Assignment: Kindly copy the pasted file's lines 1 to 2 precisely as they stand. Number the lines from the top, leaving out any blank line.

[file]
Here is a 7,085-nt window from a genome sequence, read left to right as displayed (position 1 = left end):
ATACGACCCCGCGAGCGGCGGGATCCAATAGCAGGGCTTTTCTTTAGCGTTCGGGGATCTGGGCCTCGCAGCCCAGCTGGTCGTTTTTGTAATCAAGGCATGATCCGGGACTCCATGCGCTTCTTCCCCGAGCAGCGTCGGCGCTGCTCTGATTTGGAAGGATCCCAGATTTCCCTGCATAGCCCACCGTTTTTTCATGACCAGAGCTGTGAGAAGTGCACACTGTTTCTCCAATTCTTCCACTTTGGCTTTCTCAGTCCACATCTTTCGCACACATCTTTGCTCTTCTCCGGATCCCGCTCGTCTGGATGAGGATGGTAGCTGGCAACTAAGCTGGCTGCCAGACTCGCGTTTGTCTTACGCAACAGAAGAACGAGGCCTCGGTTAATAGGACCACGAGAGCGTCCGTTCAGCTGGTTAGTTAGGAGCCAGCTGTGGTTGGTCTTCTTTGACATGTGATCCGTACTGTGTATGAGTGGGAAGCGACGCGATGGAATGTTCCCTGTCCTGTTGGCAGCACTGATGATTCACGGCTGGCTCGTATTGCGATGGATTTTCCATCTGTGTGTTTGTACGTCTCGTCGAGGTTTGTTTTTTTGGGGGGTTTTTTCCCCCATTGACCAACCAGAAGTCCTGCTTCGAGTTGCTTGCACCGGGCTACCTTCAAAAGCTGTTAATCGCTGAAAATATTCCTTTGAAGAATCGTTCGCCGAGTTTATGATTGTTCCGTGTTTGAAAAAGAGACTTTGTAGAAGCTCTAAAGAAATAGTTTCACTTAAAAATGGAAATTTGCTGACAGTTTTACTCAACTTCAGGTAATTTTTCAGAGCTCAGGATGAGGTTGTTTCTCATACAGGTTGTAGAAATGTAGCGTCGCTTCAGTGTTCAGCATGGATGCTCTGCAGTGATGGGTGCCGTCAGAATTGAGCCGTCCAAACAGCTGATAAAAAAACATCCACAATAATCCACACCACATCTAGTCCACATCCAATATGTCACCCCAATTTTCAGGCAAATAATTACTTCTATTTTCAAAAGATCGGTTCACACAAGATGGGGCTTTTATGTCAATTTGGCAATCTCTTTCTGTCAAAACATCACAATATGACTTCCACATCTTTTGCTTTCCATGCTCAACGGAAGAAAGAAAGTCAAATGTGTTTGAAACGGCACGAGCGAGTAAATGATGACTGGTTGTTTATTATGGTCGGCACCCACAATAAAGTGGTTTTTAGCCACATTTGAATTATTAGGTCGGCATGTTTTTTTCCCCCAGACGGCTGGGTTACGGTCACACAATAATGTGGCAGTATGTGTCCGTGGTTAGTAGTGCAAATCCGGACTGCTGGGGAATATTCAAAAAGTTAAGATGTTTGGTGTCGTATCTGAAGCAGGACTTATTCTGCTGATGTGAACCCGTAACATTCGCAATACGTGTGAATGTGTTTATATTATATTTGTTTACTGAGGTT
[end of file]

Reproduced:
Here is a 7,085-nt window from a genome sequence, read left to right as displayed (position 1 = left end):
ATACGACCCCGCGAGCGGCGGGATCCAATAGCAGGGCTTTTCTTTAGCGTTCGGGGATCTGGGCCTCGCAGCCCAGCTGGTCGTTTTTGTAATCAAGGCATGATCCGGGACTCCATGCGCTTCTTCCCCGAGCAGCGTCGGCGCTGCTCTGATTTGGAAGGATCCCAGATTTCCCTGCATAGCCCACCGTTTTTTCATGACCAGAGCTGTGAGAAGTGCACACTGTTTCTCCAATTCTTCCACTTTGGCTTTCTCAGTCCACATCTTTCGCACACATCTTTGCTCTTCTCCGGATCCCGCTCGTCTGGATGAGGATGGTAGCTGGCAACTAAGCTGGCTGCCAGACTCGCGTTTGTCTTACGCAACAGAAGAACGAGGCCTCGGTTAATAGGACCACGAGAGCGTCCGTTCAGCTGGTTAGTTAGGAGCCAGCTGTGGTTGGTCTTCTTTGACATGTGATCCGTACTGTGTATGAGTGGGAAGCGACGCGATGGAATGTTCCCTGTCCTGTTGGCAGCACTGATGATTCACGGCTGGCTCGTATTGCGATGGATTTTCCATCTGTGTGTTTGTACGTCTCGTCGAGGTTTGTTTTTTTGGGGGGTTTTTTCCCCCATTGACCAACCAGAAGTCCTGCTTCGAGTTGCTTGCACCGGGCTACCTTCAAAAGCTGTTAATCGCTGAAAATATTCCTTTGAAGAATCGTTCGCCGAGTTTATGATTGTTCCGTGTTTGAAAAAGAGACTTTGTAGAAGCTCTAAAGAAATAGTTTCACTTAAAAATGGAAATTTGCTGACAGTTTTACTCAACTTCAGGTAATTTTTCAGAGCTCAGGATGAGGTTGTTTCTCATACAGGTTGTAGAAATGTAGCGTCGCTTCAGTGTTCAGCATGGATGCTCTGCAGTGATGGGTGCCGTCAGAATTGAGCCGTCCAAACAGCTGATAAAAAAACATCCACAATAATCCACACCACATCTAGTCCACATCCAATATGTCACCCCAATTTTCAGGCAAATAATTACTTCTATTTTCAAAAGATCGGTTCACACAAGATGGGGCTTTTATGTCAATTTGGCAATCTCTTTCTGTCAAAACATCACAATATGACTTCCACATCTTTTGCTTTCCATGCTCAACGGAAGAAAGAAAGTCAAATGTGTTTGAAACGGCACGAGCGAGTAAATGATGACTGGTTGTTTATTATGGTCGGCACCCACAATAAAGTGGTTTTTAGCCACATTTGAATTATTAGGTCGGCATGTTTTTTTCCCCCAGACGGCTGGGTTACGGTCACACAATAATGTGGCAGTATGTGTCCGTGGTTAGTAGTGCAAATCCGGACTGCTGGGGAATATTCAAAAAGTTAAGATGTTTGGTGTCGTATCTGAAGCAGGACTTATTCTGCTGATGTGAACCCGTAACATTCGCAATACGTGTGAATGTGTTTATATTATATTTGTTTACTGAGGTT